Treating diabetes to accepted standards of care: a 10-year projection of the estimated economic and health impact in patients with type 1 and type 2 diabetes mellitus in the United States.Clin Ther. 2005 Jun; 27(6):940-50.CT
The aim of this study was to investigate the health-economic impact of maintaining glycosylated hemoglobin (HbA(1c)) values in all US patients with currently uncontrolled type 1 or type 2 diabetes mellitus at the American Diabetes Association (ADA) standard of 7.0% and the American Association of Clinical Endocrinologists (AACE) target of 6.5% compared with maintenance at current population-based values.
The CORE-Center for Outcomes Research Diabetes Model was used to predict costs and outcomes for patients with uncontrolled type 1 and type 2 diabetes who remain at established population mean HbA(1c) values in comparison with those for patients who maintain the standard value of 7.0% or the target value of 6.5%. The analysis was run from a societal perspective over a 10-year time horizon. The costs of treating complications and medication costs were retrieved from published sources. Costs and clinical outcomes were discounted at 3% per annum. Sensitivity analyses were performed on the discount rate and time horizon.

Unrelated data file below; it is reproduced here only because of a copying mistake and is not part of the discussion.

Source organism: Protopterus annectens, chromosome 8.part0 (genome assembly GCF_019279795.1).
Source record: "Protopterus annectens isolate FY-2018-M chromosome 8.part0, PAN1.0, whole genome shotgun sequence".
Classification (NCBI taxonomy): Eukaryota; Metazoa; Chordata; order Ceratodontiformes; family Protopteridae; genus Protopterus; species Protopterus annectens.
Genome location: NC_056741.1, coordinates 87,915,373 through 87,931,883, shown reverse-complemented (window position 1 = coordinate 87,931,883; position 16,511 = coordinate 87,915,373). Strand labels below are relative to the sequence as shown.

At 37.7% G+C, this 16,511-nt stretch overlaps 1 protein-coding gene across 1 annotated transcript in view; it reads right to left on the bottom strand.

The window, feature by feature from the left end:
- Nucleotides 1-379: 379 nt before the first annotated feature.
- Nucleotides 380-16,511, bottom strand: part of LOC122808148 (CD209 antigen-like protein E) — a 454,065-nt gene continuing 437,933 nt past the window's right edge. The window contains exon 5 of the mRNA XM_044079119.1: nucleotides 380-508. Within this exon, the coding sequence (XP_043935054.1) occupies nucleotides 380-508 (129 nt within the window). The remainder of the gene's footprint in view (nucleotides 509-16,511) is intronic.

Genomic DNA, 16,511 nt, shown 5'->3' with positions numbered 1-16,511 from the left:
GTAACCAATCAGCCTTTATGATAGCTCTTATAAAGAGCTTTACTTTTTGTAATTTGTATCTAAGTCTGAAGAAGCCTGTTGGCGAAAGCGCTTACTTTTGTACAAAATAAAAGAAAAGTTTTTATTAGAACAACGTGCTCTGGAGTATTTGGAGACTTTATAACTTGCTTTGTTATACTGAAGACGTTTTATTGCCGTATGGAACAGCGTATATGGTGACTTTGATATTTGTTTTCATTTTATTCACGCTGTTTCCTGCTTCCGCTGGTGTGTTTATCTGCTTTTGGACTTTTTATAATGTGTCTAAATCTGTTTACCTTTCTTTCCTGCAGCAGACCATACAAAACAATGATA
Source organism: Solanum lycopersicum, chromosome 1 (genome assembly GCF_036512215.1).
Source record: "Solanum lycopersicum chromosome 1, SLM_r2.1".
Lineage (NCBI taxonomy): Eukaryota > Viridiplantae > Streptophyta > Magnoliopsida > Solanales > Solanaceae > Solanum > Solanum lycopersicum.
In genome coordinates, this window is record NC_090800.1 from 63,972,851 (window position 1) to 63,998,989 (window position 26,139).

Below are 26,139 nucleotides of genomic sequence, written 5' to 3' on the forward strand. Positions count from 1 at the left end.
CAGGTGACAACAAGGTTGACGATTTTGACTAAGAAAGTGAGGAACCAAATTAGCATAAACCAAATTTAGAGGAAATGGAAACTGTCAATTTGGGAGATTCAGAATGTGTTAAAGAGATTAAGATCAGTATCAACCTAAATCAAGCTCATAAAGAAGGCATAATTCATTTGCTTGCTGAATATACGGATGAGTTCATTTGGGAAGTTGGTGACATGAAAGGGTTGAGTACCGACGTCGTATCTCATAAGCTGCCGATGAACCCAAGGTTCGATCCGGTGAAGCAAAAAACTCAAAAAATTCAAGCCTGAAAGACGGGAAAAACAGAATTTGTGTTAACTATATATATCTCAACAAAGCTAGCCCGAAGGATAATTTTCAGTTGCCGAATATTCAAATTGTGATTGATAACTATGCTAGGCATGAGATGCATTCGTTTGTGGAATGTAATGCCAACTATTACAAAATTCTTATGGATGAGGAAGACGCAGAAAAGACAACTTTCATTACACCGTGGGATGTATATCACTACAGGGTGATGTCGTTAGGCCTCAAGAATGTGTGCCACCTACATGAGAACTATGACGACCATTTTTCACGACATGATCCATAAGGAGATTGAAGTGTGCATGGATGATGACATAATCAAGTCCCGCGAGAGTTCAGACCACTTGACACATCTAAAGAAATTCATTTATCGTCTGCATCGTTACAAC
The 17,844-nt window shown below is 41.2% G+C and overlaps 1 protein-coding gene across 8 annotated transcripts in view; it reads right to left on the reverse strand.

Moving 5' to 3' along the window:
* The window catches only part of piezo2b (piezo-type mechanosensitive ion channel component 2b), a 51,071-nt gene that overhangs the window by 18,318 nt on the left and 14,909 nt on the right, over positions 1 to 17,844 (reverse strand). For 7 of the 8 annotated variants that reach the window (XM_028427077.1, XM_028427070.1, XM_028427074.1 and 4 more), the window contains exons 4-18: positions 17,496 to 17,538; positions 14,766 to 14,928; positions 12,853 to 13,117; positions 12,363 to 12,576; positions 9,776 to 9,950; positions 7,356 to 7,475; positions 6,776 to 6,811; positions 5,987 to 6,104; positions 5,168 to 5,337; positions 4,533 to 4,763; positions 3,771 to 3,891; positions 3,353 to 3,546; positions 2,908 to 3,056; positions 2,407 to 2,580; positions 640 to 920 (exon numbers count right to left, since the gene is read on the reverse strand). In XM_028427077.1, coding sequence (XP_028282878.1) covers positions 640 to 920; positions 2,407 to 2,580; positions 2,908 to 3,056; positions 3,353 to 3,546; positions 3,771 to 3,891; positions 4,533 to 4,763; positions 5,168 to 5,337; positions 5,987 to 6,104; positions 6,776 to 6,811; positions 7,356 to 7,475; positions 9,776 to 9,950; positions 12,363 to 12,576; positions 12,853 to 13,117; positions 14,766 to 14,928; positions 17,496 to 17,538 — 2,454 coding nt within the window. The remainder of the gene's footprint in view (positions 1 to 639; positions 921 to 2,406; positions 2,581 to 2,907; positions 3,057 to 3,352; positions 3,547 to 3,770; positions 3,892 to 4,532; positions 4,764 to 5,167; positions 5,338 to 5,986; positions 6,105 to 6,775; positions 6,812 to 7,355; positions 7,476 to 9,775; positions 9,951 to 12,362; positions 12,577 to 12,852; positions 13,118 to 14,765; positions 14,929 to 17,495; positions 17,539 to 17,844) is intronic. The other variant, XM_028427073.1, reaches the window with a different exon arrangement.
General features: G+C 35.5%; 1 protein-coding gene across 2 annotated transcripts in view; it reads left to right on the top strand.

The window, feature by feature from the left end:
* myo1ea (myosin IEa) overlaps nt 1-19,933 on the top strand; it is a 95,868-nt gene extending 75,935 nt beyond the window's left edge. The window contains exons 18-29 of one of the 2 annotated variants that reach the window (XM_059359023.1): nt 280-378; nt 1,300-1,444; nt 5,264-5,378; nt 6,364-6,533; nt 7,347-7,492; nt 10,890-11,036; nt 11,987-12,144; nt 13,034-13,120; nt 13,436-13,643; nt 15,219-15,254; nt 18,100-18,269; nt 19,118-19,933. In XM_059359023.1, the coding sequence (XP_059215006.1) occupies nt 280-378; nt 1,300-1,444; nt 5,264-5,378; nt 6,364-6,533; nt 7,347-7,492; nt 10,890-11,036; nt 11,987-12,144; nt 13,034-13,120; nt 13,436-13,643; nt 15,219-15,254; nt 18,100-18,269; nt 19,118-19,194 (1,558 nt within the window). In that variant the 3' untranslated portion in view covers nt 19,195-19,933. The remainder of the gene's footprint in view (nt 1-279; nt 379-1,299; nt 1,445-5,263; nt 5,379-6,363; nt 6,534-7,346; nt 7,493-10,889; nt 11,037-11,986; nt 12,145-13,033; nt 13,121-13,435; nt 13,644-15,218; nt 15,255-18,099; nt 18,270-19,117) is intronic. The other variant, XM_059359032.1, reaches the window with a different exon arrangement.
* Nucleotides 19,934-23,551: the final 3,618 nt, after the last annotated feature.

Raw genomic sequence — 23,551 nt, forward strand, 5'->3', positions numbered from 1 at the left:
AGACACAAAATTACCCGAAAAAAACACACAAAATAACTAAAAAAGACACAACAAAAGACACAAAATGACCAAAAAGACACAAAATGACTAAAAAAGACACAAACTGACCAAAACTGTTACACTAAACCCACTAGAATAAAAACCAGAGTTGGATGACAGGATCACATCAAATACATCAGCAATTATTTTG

This analysis found that maintaining HbA(1c) at the ADA standard value of 7.0% and the AACE target value of 6.5% in patients with uncontrolled type 1 and type 2 diabetes could achieve total direct medical cost savings of nearly 35 US dollars and 50 billion US dollars , respectively, over 10 years. When indirect cost savings were included, the total savings increased to between nearly 50 billion US dollars and 72 billion US dollars for these respective HbA(1c) targets, corresponding to 4% and 6% of the total annual US health care costs of 1.3 trillion US dollars. Reduced savings were observed with a higher discount rate and shorter time horizon, but savings increased as the time horizon became longer. These cost savings must be weighed against the cost of reaching the HbA(1c) goals and the likelihood of achieving the clinical objectives.
Efficient targeting of financial resources toward the goal of lowering HbA(1c) in line with published guidelines could lead to financial savings in the range from nearly 35 billion US dollars to 72 billion US dollars over the next 10 years.